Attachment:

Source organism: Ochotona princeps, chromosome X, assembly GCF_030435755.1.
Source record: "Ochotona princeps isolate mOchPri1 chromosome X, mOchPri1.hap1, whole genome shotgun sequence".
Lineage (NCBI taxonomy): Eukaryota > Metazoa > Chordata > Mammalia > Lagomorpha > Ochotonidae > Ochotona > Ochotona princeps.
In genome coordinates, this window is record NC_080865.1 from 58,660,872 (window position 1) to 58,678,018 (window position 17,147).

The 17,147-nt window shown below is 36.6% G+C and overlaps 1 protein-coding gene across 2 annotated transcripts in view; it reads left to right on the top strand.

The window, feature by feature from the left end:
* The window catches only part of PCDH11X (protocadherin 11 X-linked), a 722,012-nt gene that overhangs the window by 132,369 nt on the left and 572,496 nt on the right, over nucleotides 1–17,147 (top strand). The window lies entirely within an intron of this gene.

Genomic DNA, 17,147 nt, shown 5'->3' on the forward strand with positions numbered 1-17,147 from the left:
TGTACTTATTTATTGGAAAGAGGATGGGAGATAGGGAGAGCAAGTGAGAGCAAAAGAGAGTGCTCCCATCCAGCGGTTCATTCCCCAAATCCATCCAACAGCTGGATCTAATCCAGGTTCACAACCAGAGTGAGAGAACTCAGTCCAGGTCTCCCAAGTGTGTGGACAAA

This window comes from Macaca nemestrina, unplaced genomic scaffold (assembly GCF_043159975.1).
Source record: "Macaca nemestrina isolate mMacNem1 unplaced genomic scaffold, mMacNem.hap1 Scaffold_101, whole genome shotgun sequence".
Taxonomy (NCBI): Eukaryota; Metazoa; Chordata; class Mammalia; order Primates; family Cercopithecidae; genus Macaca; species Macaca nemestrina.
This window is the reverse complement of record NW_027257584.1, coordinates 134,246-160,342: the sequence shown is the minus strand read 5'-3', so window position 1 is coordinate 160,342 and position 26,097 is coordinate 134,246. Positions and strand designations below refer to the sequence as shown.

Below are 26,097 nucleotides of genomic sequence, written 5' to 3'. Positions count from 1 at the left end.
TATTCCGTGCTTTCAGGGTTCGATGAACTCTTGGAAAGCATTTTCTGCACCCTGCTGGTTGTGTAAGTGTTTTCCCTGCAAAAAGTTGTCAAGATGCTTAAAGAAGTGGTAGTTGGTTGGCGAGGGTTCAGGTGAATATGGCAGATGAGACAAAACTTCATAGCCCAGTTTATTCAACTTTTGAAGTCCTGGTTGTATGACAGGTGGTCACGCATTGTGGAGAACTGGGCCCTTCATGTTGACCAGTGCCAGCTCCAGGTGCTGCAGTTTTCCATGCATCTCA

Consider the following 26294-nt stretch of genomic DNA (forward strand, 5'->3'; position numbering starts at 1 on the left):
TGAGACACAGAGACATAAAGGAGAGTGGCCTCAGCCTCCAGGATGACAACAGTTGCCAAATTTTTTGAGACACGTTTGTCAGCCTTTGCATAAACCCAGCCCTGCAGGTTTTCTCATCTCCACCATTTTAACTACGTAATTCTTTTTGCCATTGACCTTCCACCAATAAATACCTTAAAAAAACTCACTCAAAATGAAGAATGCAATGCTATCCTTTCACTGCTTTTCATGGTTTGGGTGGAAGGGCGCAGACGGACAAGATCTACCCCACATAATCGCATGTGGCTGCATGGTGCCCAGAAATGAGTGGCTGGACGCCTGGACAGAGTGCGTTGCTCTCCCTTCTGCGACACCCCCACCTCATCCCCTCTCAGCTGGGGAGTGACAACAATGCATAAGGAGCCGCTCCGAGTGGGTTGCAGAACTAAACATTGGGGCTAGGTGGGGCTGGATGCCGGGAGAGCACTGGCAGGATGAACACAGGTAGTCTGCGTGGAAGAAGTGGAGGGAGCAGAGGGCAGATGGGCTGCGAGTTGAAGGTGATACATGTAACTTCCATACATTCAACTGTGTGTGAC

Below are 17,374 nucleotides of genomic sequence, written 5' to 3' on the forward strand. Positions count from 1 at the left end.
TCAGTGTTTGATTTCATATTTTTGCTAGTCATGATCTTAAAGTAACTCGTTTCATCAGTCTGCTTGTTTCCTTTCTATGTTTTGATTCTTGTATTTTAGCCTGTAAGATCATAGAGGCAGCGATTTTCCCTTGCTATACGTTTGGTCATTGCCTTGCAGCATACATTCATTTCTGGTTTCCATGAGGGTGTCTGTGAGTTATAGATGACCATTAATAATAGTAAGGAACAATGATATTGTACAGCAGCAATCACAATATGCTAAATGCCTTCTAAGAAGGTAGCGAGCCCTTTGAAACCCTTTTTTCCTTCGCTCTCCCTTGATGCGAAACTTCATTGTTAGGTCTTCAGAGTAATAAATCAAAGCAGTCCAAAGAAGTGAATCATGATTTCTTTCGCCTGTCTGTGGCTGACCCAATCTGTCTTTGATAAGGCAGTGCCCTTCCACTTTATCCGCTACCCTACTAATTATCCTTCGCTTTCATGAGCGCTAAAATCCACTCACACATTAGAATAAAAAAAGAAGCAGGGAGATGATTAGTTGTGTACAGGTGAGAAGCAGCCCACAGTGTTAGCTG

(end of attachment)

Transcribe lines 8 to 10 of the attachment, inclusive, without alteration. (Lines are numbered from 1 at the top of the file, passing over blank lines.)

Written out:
Genomic DNA, 17,147 nt, shown 5'->3' on the forward strand with positions numbered 1-17,147 from the left:
TGTACTTATTTATTGGAAAGAGGATGGGAGATAGGGAGAGCAAGTGAGAGCAAAAGAGAGTGCTCCCATCCAGCGGTTCATTCCCCAAATCCATCCAACAGCTGGATCTAATCCAGGTTCACAACCAGAGTGAGAGAACTCAGTCCAGGTCTCCCAAGTGTGTGGACAAA

This window comes from Macaca nemestrina, unplaced genomic scaffold (assembly GCF_043159975.1).